Ms Champion said: "The scale of sex offenders going off the radar chills me as I believe it is immense. It’s highly likely these figures only show the tip of the iceberg.
“The fact we know at least 721 sex offenders have gone missing within the last three years demonstrates it’s highly likely many more of them breached their notification requirements without getting caught, making them an active risk to the public.
"Clearly, the current system of notification isn’t working. The sheer scale of breaches and sex offenders going missing is a scandal, but one the public don’t know about.
“Sex offenders will use any loophole to reoffend – and this is a gaping one. Whilst it is reassuring that over 2,000 DBS checks have flagged incorrect information, it worries me that the offenders have got that far to submit what they felt were ‘clean’ applications. The police and probation are often doing good work to manage sex offenders, but we need to tighten the system to stop so many slipping through the gaps.”
Campaigning group The Safeguarding Alliance previously raised the alarm about the scale of this issue in 2019 and is calling for judges to be able to ban sex offenders from changing their names while putting them on the register.
The campaign group’s chief executive officer Emily Konstantas said: “I think sex offenders’ name changes are actually an epidemic. I think the problem is so big, people don’t know what to do.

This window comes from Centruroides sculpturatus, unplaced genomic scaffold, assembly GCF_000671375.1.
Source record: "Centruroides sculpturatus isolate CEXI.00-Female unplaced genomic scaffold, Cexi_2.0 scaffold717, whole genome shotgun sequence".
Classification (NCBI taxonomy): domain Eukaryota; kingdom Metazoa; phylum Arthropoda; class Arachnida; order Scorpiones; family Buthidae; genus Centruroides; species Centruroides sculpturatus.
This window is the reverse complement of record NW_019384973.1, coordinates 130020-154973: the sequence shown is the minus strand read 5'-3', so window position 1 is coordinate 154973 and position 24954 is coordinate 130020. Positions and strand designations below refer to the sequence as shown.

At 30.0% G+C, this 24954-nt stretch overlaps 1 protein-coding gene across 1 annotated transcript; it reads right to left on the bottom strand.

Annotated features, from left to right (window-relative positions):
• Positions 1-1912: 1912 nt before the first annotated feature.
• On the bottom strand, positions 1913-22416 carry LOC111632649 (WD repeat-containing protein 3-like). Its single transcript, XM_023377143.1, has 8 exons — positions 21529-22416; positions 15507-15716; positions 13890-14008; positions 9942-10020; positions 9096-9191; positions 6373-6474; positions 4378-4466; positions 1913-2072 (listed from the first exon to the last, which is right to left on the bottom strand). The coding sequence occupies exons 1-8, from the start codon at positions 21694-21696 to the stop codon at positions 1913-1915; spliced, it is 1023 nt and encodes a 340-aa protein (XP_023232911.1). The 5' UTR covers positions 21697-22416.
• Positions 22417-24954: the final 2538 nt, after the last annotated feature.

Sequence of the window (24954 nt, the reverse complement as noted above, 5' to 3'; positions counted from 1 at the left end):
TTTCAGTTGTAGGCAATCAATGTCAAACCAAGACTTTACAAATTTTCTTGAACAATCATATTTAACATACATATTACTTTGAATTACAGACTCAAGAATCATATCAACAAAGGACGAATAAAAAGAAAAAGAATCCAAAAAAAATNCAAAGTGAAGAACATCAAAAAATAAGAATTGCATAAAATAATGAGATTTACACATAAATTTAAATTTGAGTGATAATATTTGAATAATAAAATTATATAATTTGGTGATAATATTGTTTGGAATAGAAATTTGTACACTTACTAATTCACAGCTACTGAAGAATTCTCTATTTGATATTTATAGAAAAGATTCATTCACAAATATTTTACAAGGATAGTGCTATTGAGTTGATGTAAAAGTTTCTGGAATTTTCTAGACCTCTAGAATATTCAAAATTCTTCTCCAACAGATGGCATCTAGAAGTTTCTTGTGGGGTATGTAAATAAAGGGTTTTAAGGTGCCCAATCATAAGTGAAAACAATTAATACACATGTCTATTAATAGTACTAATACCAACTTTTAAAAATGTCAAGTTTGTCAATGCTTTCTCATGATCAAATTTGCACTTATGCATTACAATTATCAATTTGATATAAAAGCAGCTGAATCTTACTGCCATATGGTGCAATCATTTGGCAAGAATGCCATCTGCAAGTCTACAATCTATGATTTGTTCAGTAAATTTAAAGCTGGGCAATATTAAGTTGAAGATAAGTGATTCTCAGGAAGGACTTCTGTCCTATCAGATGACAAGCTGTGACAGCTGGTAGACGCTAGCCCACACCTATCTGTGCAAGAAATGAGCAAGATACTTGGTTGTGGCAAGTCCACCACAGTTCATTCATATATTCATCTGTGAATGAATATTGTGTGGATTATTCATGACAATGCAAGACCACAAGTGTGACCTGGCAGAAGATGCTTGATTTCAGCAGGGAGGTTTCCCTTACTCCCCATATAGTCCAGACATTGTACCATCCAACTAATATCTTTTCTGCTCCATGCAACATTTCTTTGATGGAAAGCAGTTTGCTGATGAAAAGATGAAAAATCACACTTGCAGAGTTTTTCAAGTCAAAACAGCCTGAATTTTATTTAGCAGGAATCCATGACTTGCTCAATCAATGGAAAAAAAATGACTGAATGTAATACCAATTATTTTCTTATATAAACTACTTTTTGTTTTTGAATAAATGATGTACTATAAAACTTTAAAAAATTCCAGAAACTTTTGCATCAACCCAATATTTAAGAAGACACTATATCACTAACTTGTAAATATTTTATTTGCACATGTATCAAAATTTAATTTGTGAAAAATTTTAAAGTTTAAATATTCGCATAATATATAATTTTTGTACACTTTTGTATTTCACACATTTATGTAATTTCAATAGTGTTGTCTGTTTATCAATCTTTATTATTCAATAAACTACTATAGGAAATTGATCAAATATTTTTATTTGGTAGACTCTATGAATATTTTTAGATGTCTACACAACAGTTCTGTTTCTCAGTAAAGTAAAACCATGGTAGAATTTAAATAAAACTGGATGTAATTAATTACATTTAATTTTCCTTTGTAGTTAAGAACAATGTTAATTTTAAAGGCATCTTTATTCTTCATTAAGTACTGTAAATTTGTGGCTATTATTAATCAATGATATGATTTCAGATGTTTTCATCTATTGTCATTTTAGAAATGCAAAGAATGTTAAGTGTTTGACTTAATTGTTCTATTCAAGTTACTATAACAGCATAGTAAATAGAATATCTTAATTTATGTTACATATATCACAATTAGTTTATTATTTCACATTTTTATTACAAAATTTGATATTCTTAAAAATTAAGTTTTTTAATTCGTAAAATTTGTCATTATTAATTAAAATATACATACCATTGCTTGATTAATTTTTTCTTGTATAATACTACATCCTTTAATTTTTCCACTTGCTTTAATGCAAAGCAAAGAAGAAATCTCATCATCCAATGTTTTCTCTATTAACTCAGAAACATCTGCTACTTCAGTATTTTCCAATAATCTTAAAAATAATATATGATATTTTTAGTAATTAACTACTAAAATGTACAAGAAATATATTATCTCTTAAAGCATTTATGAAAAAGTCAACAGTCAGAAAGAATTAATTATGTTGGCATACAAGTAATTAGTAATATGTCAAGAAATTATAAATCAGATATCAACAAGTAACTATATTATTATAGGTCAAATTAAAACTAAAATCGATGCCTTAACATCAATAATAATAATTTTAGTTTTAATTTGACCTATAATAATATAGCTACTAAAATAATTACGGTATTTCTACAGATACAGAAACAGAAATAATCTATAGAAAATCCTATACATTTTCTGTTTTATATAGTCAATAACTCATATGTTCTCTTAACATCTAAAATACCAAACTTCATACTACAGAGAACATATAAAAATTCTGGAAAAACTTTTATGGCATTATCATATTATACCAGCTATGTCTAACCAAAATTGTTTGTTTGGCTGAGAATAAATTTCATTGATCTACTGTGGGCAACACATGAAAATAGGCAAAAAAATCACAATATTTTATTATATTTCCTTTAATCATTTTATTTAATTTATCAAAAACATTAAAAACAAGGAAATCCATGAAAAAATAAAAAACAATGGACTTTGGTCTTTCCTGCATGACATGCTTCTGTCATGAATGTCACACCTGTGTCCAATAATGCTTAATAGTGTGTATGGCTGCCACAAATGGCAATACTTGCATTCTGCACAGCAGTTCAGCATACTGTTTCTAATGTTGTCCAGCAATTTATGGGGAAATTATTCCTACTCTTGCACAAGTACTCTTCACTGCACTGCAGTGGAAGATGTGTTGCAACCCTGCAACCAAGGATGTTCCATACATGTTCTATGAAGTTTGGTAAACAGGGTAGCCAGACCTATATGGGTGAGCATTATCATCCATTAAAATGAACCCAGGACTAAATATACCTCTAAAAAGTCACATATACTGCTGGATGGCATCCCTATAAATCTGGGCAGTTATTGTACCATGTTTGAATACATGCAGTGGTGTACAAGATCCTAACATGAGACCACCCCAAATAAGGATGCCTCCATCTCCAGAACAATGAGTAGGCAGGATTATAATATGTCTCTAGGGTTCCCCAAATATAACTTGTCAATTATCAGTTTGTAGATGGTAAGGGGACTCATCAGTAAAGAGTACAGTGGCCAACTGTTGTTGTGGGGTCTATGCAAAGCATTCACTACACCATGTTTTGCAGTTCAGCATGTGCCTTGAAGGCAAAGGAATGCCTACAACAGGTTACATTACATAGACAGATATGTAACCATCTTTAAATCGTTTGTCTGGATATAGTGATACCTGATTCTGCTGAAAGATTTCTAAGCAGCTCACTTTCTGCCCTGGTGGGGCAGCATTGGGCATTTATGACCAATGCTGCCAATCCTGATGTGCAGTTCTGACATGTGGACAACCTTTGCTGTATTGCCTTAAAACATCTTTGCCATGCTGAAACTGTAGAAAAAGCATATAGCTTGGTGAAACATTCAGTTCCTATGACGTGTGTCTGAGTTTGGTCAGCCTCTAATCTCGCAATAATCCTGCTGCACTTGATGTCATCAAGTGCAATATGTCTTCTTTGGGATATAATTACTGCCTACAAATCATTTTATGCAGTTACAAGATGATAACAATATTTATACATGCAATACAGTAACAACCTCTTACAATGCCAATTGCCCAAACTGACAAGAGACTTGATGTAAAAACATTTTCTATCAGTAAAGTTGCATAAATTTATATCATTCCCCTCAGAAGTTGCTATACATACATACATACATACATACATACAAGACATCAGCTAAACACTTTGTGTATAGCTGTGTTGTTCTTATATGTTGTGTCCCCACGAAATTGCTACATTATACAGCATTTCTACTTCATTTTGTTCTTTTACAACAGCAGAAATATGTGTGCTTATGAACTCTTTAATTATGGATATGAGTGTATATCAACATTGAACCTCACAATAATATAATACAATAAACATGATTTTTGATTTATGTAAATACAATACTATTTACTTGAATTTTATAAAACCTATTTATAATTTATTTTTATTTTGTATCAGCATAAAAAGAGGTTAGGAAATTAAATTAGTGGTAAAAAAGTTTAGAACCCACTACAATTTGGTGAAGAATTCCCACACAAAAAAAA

“We need to have a system in place that does not rely on sex offenders’ honesty in self-reporting. My biggest concern is how many have not notified and not been caught.
“There’s no room for error on this. We’re talking about people being at risk of being abused sexually; it’s one of the most heinous crimes there is. Some sex offenders are meant to be monitored by police because they are deemed a risk to society. They shouldn’t be able to change their name - it’s putting children and adults at risk.”
What have the authorities said in response?
Cumbria Constabulary’s Chief Constable Michelle Skeer, national lead for the management of sex offenders, said anyone could change their name but there were "additional legislative obligations" for sex offenders, which were monitored closely.
The Home Office says it has "some of the toughest powers in the world to deal with sex offenders".
The former chief of Derbyshire police, Mick Creedon, was appointed in March 2022 by then-Home Secretary Priti Patel to review the police’s management of registered sex offenders.
A separate internal review was also carried out into the scale and nature of offenders changing their name. The department said ministers were considering both reports but had not published the findings.
A Home Office spokesperson said it had also strengthened its regime for managing offenders through the Police, Crime, Sentencing and Courts Act.
The act made it easier to impose restrictions via civil orders called Sexual Harm Prevention Orders for anyone convicted or cautioned for a sexual or violent offence.
Courts can also impose Sexual Risk Orders which can be applied to any individual shown to pose a risk of sexual harm in the UK or abroad.